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The University of Southampton
Ocean and Earth Science, National Oceanography Centre Southampton

Research project: X-ray core scanners as a novel environmental forensic tool

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Environmental forensics describes the process where scientific evidence is used to support legal investigations against companies that may have caused pollution.

Image courtesy of E. Romano (ISPRA)
Core locations in Augusta Harbour

In a recently commissioned study by ISPRA (Italy), Professor Ian Croudace systematically investigated six sediment cores collected from the highly polluted Augusta Harbour (Sicily) using radiochronological and geochemical methods. One aspect of the research showed the considerable value of using the Itrax X-ray sediment core scanner (co-invented by Croudace) to provide a broad range of high-resolution geochemical data (including elevated Hg, Ba and Se). The Itrax takes 1-2 days to automatically scan a 1 metre core compared with traditional geochemical methods that would typically take two weeks. Its potential contribution to environmental forensic studies is discussed in a forthcoming Springer book - Developments in Environmental Research 'Micro-XRF Studies of Sediment Cores'

Key Contacts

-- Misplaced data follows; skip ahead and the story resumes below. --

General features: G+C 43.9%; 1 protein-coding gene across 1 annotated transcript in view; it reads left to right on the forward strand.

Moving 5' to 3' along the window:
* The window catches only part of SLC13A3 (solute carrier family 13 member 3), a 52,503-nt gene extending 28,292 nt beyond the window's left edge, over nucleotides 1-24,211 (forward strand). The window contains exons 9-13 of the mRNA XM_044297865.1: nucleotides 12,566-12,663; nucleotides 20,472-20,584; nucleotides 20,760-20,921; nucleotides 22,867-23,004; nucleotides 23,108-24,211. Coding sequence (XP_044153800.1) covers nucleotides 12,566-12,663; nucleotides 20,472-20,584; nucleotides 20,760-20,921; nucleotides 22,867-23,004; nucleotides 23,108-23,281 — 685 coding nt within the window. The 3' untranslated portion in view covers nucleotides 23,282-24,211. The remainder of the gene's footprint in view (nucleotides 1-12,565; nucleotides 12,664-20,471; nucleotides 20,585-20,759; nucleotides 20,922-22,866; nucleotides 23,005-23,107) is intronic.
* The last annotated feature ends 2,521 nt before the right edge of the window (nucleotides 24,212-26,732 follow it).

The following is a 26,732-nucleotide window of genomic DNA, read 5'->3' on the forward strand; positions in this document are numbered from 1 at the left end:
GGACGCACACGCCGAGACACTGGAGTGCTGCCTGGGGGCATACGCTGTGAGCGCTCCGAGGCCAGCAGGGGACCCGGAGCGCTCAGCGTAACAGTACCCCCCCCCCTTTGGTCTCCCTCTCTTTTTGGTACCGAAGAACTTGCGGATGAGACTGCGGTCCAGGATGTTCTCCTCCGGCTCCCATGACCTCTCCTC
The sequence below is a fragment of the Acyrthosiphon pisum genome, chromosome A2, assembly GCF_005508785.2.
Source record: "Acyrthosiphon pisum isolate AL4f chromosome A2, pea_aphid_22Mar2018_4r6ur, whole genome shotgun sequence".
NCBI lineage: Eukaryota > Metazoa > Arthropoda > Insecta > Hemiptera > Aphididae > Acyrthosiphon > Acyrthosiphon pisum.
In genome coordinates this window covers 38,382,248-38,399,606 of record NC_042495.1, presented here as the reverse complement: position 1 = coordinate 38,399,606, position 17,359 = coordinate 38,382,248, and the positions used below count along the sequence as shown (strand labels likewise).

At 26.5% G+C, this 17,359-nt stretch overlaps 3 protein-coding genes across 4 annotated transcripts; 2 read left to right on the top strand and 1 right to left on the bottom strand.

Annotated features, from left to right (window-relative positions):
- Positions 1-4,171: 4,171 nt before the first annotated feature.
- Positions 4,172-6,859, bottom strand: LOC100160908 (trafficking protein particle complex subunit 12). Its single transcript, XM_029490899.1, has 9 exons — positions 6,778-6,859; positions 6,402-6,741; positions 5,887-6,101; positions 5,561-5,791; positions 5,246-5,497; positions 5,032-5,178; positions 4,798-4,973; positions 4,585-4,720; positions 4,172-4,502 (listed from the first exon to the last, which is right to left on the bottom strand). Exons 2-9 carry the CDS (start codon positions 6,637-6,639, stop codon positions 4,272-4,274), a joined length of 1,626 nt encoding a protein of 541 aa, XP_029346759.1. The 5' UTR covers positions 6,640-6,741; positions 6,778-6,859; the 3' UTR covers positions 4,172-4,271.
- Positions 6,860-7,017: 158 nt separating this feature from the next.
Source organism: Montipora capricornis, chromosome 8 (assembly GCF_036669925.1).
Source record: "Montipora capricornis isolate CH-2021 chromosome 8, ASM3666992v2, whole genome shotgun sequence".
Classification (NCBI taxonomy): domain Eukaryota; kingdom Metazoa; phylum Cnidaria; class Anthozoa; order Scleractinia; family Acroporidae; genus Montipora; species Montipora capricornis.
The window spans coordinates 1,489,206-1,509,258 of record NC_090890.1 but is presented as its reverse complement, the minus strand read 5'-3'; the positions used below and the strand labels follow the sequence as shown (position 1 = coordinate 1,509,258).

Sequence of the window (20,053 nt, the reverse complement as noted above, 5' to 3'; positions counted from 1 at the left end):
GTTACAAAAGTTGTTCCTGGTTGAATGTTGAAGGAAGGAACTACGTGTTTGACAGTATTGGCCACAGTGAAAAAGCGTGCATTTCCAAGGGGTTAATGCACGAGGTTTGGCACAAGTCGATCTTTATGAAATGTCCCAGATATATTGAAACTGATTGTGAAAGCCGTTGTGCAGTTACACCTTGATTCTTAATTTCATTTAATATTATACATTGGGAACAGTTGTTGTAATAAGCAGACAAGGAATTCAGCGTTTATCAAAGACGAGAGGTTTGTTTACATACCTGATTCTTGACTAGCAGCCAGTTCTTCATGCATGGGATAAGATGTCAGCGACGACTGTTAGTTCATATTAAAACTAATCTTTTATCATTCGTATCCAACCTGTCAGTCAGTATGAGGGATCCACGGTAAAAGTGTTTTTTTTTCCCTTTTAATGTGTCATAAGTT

Prof. Ian Croudace

Itrax scan of Core AU10 showing high concentrations of Ba and Hg
Itrax scan of Core AU10

 

 

 

 

 

 

 

Related Pages

Evidence for the preservation of technogenic tritiated organic compounds in an estuarine sedimentary environment

The macrotidal Severn Estuary has received a broad range of industrial discharges since the beginning of the Industrial Revolution. A more recent anthropogenic input to the estuary has been technogenic tritium (specifically organically bound tritium, OBT). This was derived from a specialized industrial laboratory producing custom radiolabeled compounds for life science research and diagnostic testing from 1980 until 2008. This study examined OBT interaction with estuarine sediment by acquiring a broad range of geochemical and sedimentological data from a suite of sediment cores collected from the northern side of the Estuary.

Related research groups

Geochemistry

Articles

Book Chapter

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